Bloomberg Endorses Republican in Heated Massachusetts Senate Race

July 27, 2012
By , The New York Times

Mayor Michael R. Bloomberg, one of the most outspoken defenders of Wall Street, has sided against one of the financial industry’s biggest critics in a hotly contested Senate race in his native Massachusetts.

Mr. Bloomberg has agreed to host a fund-raiser at his Upper East Side town house for the re-election campaign of Senator Scott P. Brown, a Republican, who is being challenged by a fiery consumer advocate, Elizabeth Warren, a Democrat who is also a professor at Harvard Law School.

Mr. Bloomberg, through a spokesman, said his endorsement was not about Wall Street at all, but about his desire to reward Mr. Brown for voting against his party and the National Rifle Association on a gun control measure.

“If you take a tough stand and buck party orthodoxy that helps the City of New York, the mayor would like to support you,” Mr. Bloomberg’s spokesman, Stu Loeser, said Thursday.

Mr. Bloomberg has long been a supporter of more restrictive gun laws, and founded, along with Mayor Thomas M. Menino of Boston, the group Mayors Against Illegal Guns. Mr. Bloomberg has been emphasizing the need for gun control in the wake of the mass shooting last week in Aurora, Colo.

Mr. Brown has generally received high ratings from gun rights organizations and has not pushed for renewing a federal assault-weapons ban or for tightening restrictions on gun shows. But Mr. Loeser said the mayor had been won over by the senator’s “tough stand” opposing a measure that would have required states to honor concealed-weapons permits issued by other states.

“The biggest reason the mayor is supporting Senator Brown is the senator’s help on one of our biggest gun issues: opposing concealed-carry reciprocity that would let people with gun permits from rural states like Arkansas and Kentucky carry hidden handguns in New York City,” Mr. Loeser said.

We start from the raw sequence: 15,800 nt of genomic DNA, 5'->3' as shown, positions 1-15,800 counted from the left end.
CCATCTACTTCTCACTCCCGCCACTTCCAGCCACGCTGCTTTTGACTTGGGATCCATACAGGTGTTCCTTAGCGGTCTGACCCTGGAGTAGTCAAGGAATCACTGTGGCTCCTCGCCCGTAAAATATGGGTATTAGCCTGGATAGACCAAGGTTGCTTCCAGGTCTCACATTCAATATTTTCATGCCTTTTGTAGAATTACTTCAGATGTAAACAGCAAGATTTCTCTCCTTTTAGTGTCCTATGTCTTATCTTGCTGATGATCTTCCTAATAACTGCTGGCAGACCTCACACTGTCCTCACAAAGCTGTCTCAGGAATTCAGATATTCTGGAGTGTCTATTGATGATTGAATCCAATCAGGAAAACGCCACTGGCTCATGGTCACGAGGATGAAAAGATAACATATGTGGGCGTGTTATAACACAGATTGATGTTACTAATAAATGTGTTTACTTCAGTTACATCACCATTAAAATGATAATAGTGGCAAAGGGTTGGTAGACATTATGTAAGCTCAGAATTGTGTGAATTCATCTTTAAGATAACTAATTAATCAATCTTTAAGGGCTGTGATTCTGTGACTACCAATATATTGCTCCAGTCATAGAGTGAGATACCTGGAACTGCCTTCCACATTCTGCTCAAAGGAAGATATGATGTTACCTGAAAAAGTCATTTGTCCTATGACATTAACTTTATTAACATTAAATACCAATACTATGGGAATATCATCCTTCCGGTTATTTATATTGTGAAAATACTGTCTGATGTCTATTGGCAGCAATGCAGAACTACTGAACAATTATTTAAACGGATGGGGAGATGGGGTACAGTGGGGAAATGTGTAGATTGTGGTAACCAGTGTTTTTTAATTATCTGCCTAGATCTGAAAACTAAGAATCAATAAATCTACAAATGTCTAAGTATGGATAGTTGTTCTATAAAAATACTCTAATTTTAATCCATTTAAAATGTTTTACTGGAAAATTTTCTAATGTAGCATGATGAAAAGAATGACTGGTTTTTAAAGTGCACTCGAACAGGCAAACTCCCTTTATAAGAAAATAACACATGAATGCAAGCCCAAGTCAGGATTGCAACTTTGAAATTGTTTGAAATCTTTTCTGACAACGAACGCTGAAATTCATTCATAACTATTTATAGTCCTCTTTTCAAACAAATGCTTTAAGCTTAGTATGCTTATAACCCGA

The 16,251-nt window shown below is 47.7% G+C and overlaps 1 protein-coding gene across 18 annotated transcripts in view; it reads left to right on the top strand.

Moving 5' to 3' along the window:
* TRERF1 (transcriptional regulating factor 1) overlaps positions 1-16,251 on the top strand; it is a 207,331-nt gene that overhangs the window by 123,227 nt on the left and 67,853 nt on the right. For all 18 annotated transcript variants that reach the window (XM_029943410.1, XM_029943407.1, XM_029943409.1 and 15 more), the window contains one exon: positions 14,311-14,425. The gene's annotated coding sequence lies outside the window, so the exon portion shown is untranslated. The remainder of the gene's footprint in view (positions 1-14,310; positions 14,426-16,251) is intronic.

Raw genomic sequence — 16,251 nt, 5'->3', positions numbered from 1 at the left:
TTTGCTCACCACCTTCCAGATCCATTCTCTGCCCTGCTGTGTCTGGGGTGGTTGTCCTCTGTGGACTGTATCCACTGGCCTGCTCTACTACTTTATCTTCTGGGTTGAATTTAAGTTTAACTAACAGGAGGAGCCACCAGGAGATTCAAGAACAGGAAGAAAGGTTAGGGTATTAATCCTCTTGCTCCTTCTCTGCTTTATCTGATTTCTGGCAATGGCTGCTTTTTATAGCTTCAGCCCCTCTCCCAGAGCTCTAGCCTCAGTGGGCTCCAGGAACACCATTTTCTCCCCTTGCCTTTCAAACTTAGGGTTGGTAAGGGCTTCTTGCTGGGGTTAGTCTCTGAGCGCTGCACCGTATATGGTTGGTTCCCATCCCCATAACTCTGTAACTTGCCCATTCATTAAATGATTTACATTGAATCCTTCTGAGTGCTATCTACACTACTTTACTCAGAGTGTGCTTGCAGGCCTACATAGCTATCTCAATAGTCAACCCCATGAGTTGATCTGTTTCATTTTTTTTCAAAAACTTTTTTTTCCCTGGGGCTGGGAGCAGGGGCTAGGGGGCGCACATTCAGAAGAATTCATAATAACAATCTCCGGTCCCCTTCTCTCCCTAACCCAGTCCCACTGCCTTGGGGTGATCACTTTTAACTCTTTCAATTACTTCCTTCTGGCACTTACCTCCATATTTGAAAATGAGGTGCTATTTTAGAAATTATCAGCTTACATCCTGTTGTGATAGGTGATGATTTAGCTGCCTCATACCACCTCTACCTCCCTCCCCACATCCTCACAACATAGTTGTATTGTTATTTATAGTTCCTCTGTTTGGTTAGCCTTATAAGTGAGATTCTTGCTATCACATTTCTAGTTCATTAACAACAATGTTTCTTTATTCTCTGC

The fund-raiser, on Aug. 15, was first reported by Politico.

Mr. Brown’s spokeswoman, Alleigh Marré, welcomed Mr. Bloomberg’s support. “Mayor Bloomberg is a true independent who always puts progress over politics,” Ms. Marré said. “That’s Scott Brown’s philosophy as well.”

Ms. Warren said Thursday that she had never met Mr. Bloomberg, but noted that on the day his endorsement of Mr. Brown became public, she was endorsed by a group of Massachusetts credit unions. “Today, Scott Brown stands with Wall Street, and I stand with every credit union in the Commonwealth of Massachusetts,” she said. “There’s the difference.”

Mr. Bloomberg has occasionally inserted himself into the politics of his home state. In 2009, after the death of Senator Edward M. Kennedy, Mr. Bloomberg endorsed a Democrat, Alan Khazei, for the seat. Mr. Khazei was defeated in the Democratic primary by Martha Coakley, the state’s attorney general; she was then defeated in a special election by Mr. Brown.

Mr. Bloomberg and Ms. Warren share some policy views. But the mayor’s chief policy adviser on gun issues, John Feinblatt, said Bloomberg aides had talked with Ms. Warren’s staff and was not convinced gun control issues were a priority for her campaign.

Mr. Bloomberg and Mr. Brown differ on some issues. Mr. Bloomberg has been an advocate for same-sex marriage, while Mr. Brown, a onetime opponent, has largely avoided questions on the issue recently. But Mr. Loeser said the mayor had on other occasions endorsed elected officials with whom he had serious policy differences.

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